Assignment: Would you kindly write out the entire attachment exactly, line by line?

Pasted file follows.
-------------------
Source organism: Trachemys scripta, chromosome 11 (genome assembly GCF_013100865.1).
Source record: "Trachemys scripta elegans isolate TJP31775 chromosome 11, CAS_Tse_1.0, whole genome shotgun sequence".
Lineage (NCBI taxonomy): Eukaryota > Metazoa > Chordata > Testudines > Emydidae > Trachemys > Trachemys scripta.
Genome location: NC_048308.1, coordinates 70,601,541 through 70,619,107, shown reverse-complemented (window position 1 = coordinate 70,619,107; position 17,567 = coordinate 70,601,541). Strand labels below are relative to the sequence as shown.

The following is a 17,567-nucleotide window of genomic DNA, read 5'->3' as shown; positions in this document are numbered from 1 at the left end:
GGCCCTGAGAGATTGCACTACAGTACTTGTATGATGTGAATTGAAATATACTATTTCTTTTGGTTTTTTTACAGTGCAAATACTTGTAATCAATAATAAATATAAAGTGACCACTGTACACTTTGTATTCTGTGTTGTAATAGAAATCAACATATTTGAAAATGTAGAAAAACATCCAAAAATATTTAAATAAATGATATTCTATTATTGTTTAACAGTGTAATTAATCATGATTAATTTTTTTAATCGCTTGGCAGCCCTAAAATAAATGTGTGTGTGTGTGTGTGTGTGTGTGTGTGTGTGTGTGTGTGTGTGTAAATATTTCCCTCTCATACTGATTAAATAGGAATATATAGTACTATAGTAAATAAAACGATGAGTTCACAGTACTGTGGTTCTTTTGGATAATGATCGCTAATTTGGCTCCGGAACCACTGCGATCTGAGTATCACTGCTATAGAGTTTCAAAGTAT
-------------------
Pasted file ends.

Source organism: Trachemys scripta, chromosome 11 (genome assembly GCF_013100865.1).
Source record: "Trachemys scripta elegans isolate TJP31775 chromosome 11, CAS_Tse_1.0, whole genome shotgun sequence".
Lineage (NCBI taxonomy): Eukaryota > Metazoa > Chordata > Testudines > Emydidae > Trachemys > Trachemys scripta.
Genome location: NC_048308.1, coordinates 70,601,541 through 70,619,107, shown reverse-complemented (window position 1 = coordinate 70,619,107; position 17,567 = coordinate 70,601,541). Strand labels below are relative to the sequence as shown.

The following is a 17,567-nucleotide window of genomic DNA, read 5'->3' as shown; positions in this document are numbered from 1 at the left end:
GGCCCTGAGAGATTGCACTACAGTACTTGTATGATGTGAATTGAAATATACTATTTCTTTTGGTTTTTTTACAGTGCAAATACTTGTAATCAATAATAAATATAAAGTGACCACTGTACACTTTGTATTCTGTGTTGTAATAGAAATCAACATATTTGAAAATGTAGAAAAACATCCAAAAATATTTAAATAAATGATATTCTATTATTGTTTAACAGTGTAATTAATCATGATTAATTTTTTTAATCGCTTGGCAGCCCTAAAATAAATGTGTGTGTGTGTGTGTGTGTGTGTGTGTGTGTGTGTGTGTGTGTGTAAATATTTCCCTCTCATACTGATTAAATAGGAATATATAGTACTATAGTAAATAAAACGATGAGTTCACAGTACTGTGGTTCTTTTGGATAATGATCGCTAATTTGGCTCCGGAACCACTGCGATCTGAGTATCACTGCTATAGAGTTTCAAAGTAT